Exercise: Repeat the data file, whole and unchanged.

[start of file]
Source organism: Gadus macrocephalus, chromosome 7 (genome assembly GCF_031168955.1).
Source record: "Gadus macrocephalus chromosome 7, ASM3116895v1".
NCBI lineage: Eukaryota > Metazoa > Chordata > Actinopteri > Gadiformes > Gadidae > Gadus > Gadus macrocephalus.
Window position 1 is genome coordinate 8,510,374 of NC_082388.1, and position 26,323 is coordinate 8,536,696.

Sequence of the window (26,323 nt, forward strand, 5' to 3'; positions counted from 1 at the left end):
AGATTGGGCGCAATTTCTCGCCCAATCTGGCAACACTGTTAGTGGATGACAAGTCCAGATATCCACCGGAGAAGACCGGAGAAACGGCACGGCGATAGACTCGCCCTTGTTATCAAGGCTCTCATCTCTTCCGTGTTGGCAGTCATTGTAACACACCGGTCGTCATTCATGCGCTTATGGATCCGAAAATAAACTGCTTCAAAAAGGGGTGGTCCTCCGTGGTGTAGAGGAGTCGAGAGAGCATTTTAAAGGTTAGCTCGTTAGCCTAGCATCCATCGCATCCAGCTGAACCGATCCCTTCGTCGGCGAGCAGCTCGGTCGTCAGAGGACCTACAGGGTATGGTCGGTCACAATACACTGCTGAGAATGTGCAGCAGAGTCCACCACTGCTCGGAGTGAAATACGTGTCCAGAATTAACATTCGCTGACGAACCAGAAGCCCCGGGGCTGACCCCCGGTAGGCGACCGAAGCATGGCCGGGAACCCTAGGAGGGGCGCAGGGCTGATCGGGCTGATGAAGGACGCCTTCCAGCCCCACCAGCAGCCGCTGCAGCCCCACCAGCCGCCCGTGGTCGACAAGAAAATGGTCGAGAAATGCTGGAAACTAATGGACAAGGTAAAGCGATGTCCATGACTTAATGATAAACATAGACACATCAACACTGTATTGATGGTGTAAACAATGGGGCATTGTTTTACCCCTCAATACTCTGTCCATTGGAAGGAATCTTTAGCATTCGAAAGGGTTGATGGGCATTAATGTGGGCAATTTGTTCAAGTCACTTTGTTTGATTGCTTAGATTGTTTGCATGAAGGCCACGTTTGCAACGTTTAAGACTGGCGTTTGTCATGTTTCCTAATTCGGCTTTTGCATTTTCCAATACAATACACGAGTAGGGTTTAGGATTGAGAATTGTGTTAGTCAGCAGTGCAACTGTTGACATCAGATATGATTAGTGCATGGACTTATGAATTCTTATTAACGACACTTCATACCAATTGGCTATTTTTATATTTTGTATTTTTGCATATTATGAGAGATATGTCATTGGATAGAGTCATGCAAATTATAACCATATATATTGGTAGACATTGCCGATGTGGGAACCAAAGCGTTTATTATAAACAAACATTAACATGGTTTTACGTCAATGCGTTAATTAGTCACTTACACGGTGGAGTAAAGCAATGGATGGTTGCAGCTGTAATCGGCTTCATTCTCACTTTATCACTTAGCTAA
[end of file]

Source organism: Gadus macrocephalus, chromosome 7 (genome assembly GCF_031168955.1).
Source record: "Gadus macrocephalus chromosome 7, ASM3116895v1".
NCBI lineage: Eukaryota > Metazoa > Chordata > Actinopteri > Gadiformes > Gadidae > Gadus > Gadus macrocephalus.
Window position 1 is genome coordinate 8,510,374 of NC_082388.1, and position 26,323 is coordinate 8,536,696.

Sequence of the window (26,323 nt, forward strand, 5' to 3'; positions counted from 1 at the left end):
AGATTGGGCGCAATTTCTCGCCCAATCTGGCAACACTGTTAGTGGATGACAAGTCCAGATATCCACCGGAGAAGACCGGAGAAACGGCACGGCGATAGACTCGCCCTTGTTATCAAGGCTCTCATCTCTTCCGTGTTGGCAGTCATTGTAACACACCGGTCGTCATTCATGCGCTTATGGATCCGAAAATAAACTGCTTCAAAAAGGGGTGGTCCTCCGTGGTGTAGAGGAGTCGAGAGAGCATTTTAAAGGTTAGCTCGTTAGCCTAGCATCCATCGCATCCAGCTGAACCGATCCCTTCGTCGGCGAGCAGCTCGGTCGTCAGAGGACCTACAGGGTATGGTCGGTCACAATACACTGCTGAGAATGTGCAGCAGAGTCCACCACTGCTCGGAGTGAAATACGTGTCCAGAATTAACATTCGCTGACGAACCAGAAGCCCCGGGGCTGACCCCCGGTAGGCGACCGAAGCATGGCCGGGAACCCTAGGAGGGGCGCAGGGCTGATCGGGCTGATGAAGGACGCCTTCCAGCCCCACCAGCAGCCGCTGCAGCCCCACCAGCCGCCCGTGGTCGACAAGAAAATGGTCGAGAAATGCTGGAAACTAATGGACAAGGTAAAGCGATGTCCATGACTTAATGATAAACATAGACACATCAACACTGTATTGATGGTGTAAACAATGGGGCATTGTTTTACCCCTCAATACTCTGTCCATTGGAAGGAATCTTTAGCATTCGAAAGGGTTGATGGGCATTAATGTGGGCAATTTGTTCAAGTCACTTTGTTTGATTGCTTAGATTGTTTGCATGAAGGCCACGTTTGCAACGTTTAAGACTGGCGTTTGTCATGTTTCCTAATTCGGCTTTTGCATTTTCCAATACAATACACGAGTAGGGTTTAGGATTGAGAATTGTGTTAGTCAGCAGTGCAACTGTTGACATCAGATATGATTAGTGCATGGACTTATGAATTCTTATTAACGACACTTCATACCAATTGGCTATTTTTATATTTTGTATTTTTGCATATTATGAGAGATATGTCATTGGATAGAGTCATGCAAATTATAACCATATATATTGGTAGACATTGCCGATGTGGGAACCAAAGCGTTTATTATAAACAAACATTAACATGGTTTTACGTCAATGCGTTAATTAGTCACTTACACGGTGGAGTAAAGCAATGGATGGTTGCAGCTGTAATCGGCTTCATTCTCACTTTATCACTTAGCTAA